Calgary

Alberta snowbird forced to migrate home early self-isolates in RV

Terry Taylor drove home from Tucson, Arizona, six days ago, and has been quarantined inside of his trailer at the Bow Rivers Edge campground near Cochrane, Alta., ever since.

Terry Taylor drove home from the U.S. six days ago, and has been quarantined inside of his trailer ever since

Nearly 429,000 Canadians crossed the U.S. border by car in the first week the federal government called them back, according to the Border Services Agency. (Ben Nelms/CBC)

Travel restrictions implemented during COVID-19 forced snowbirds to migrate home for the winter, and some are now self-isolating inside their travel method of choice: RVs.

Alberta snowbird Terry Taylor drove home from Tucson, Arizona, six days ago, and has been quarantined inside of his trailer at the Bow Rivers Edge campground near Cochrane in southern Alberta ever since.

"It was a hard, long drive," Taylor said on the Calgary Eyeopener Tuesday morning. 

"I would normally take a week-and-a-half to come back, but you've got to be able to stop someplace to sleep, and there's not a whole lot of those places available right now."

Nearly 429,000 Canadians crossed the U.S. border by car in the first week the federal government called them back, according to the Canada Border Services Agency.

Lack of sleeping arrangements, food on the road

Between a lack of sleeping arrangements and empty grocery store shelves, Taylor made the trip home quickly — in about three days.

When COVID-19 was named a pandemic by the World Health Organization, Taylor said he found that stores across the U.S. were quickly depleted of supplies.

The limitations on food that travellers can bring across the border complicated his situation even further.

"Of course, everybody began to panic-buy. And so, like everybody else, I'm thinking, okay, what do I need," Taylor said.

"As things progressed I realized that at some point, isolation was going to be a situation. And so, I began to put things like proteins and whatnot away — but unfortunately, when you come back across the border, you can't bring vegetables and fruit and that sort of stuff with you."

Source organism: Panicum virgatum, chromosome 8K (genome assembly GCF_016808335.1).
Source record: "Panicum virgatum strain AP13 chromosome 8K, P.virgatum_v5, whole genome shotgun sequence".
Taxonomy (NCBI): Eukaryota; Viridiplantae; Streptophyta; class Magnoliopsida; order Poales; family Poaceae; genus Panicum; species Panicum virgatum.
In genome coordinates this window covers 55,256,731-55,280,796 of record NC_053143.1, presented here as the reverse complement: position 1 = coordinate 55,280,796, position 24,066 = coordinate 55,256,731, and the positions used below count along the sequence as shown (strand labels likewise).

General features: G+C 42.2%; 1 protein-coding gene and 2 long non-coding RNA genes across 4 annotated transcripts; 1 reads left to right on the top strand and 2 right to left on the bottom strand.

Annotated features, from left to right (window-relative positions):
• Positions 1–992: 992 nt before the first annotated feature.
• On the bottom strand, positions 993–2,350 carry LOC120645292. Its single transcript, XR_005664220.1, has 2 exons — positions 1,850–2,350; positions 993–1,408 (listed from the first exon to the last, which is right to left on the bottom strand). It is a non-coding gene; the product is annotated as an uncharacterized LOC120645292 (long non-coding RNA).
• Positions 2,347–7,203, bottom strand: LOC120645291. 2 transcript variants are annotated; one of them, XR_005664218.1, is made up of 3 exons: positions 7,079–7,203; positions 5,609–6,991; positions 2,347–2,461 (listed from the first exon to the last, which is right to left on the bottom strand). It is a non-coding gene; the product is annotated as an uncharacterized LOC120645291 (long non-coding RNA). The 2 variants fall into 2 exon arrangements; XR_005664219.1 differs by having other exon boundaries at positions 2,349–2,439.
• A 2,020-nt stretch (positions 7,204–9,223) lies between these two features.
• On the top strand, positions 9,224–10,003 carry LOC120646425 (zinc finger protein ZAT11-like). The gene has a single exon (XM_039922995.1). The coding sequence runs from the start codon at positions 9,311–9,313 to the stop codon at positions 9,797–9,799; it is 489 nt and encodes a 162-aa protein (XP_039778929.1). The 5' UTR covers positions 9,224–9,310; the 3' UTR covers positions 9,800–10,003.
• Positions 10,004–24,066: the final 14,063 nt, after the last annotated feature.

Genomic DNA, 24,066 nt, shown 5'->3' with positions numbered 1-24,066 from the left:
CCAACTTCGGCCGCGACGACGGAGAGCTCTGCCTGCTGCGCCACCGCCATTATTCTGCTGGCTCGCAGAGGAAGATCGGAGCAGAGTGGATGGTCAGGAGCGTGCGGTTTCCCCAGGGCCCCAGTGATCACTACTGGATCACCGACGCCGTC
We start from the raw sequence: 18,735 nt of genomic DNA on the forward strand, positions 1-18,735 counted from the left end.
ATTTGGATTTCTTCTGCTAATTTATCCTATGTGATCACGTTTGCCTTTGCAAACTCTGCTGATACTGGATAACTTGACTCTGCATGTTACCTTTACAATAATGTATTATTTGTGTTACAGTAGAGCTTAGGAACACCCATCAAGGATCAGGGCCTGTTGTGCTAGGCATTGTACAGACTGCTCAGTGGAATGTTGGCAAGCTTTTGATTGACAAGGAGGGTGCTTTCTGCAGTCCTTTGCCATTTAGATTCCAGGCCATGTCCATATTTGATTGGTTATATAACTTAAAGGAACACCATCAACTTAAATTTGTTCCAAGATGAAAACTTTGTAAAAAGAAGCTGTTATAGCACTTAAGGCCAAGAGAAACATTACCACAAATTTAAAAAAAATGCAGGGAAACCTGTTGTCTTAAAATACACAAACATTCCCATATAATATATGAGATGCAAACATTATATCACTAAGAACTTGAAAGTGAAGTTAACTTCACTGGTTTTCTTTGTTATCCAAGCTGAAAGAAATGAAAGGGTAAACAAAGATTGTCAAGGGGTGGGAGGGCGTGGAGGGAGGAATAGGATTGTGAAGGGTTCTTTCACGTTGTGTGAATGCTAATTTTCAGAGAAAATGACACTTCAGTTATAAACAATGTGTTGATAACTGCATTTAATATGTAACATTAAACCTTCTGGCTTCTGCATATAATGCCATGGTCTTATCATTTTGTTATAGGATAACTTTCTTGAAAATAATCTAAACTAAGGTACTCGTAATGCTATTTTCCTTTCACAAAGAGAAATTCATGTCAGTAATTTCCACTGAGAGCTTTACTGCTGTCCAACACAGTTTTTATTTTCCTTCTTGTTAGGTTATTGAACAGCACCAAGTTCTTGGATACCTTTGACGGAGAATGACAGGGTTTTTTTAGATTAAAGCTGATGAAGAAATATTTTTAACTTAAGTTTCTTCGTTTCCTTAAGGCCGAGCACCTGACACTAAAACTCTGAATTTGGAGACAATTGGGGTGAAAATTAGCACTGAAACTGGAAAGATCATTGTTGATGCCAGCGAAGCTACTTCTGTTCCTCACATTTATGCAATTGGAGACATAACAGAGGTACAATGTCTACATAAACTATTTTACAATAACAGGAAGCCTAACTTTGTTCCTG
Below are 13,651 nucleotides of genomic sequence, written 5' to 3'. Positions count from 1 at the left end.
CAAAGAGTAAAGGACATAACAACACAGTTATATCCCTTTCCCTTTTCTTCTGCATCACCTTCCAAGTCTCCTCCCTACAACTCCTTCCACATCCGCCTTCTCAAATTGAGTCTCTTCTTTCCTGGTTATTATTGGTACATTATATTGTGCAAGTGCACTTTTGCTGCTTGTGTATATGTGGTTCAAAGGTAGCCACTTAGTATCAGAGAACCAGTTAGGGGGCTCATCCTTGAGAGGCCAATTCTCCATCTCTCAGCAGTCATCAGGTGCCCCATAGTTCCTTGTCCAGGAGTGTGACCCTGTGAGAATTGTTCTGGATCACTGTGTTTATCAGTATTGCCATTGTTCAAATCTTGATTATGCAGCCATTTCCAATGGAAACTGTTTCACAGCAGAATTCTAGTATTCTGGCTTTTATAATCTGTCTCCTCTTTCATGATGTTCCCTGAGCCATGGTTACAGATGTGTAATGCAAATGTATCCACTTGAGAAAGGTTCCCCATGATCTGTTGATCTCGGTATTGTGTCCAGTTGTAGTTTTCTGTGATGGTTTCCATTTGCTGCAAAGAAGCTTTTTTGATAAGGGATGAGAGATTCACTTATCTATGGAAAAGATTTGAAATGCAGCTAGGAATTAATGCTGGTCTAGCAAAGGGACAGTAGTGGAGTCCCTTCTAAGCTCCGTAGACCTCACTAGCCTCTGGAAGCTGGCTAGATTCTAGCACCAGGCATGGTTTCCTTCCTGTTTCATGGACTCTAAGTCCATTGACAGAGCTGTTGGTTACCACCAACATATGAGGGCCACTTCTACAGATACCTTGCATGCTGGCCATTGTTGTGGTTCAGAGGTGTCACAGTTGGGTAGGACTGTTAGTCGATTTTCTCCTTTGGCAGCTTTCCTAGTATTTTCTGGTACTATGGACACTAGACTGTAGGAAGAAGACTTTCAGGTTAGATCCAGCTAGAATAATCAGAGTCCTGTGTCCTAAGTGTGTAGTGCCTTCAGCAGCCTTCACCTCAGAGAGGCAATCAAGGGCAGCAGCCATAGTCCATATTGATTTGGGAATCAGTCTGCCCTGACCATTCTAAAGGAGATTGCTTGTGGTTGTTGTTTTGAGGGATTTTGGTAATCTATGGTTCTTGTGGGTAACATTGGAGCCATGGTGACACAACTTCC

Taylor said he coordinated his grocery order with his daughter so that he would have food when he arrived back home.

"As she went to get her own groceries, she would find things," Taylor said. "'Oh, there's a bag of potatoes, dad's going to need potatoes.' That kind of stuff."

Campground opens early to house snowbirds

About a third of the 144 sites at Bow Rivers Edge Campground are usually occupied by Canadians who drive to the U.S. in the warmer months, manager Jay Stephenson said.

Right now, it is home to about 20 trailers belonging to those who had to come back early from the U.S. and face quarantine.

While federal and provincial parks have been closed, Bow Rivers Edge Campground has not because some people live in their trailers on the full-service RV campground — making it "essential," manager Jay Stephenson said.

So essential, in fact, that it opened about a month early this year, just to accommodate Canadians who were driving home from the U.S. in RVs who might otherwise wind up stranded.

"As soon as we heard that there were snowbirds who had to come back early, we simply opened up early, and made sure they had somewhere to come back to," Stephenson said.

Social check-ins from afar the new norm

For Taylor, living under quarantine in his RV isn't a chore — as his primary residence, it's about as big as his daughter's apartment, he said.

Plus it's a friendly place to be — even under quarantine. 

"We have a little long distance social gathering of at least one today, where we all kind of step outside, and we yell across the street, 'Hello, hi, everybody, are you doing well, and you got enough to eat?'" Taylor said.

"It's just a social check to make sure that everybody is doing all right by themselves, locked in their unit. So step outside, get a little breath of fresh air, and yell at your neighbour."

With files from the Calgary Eyeopener

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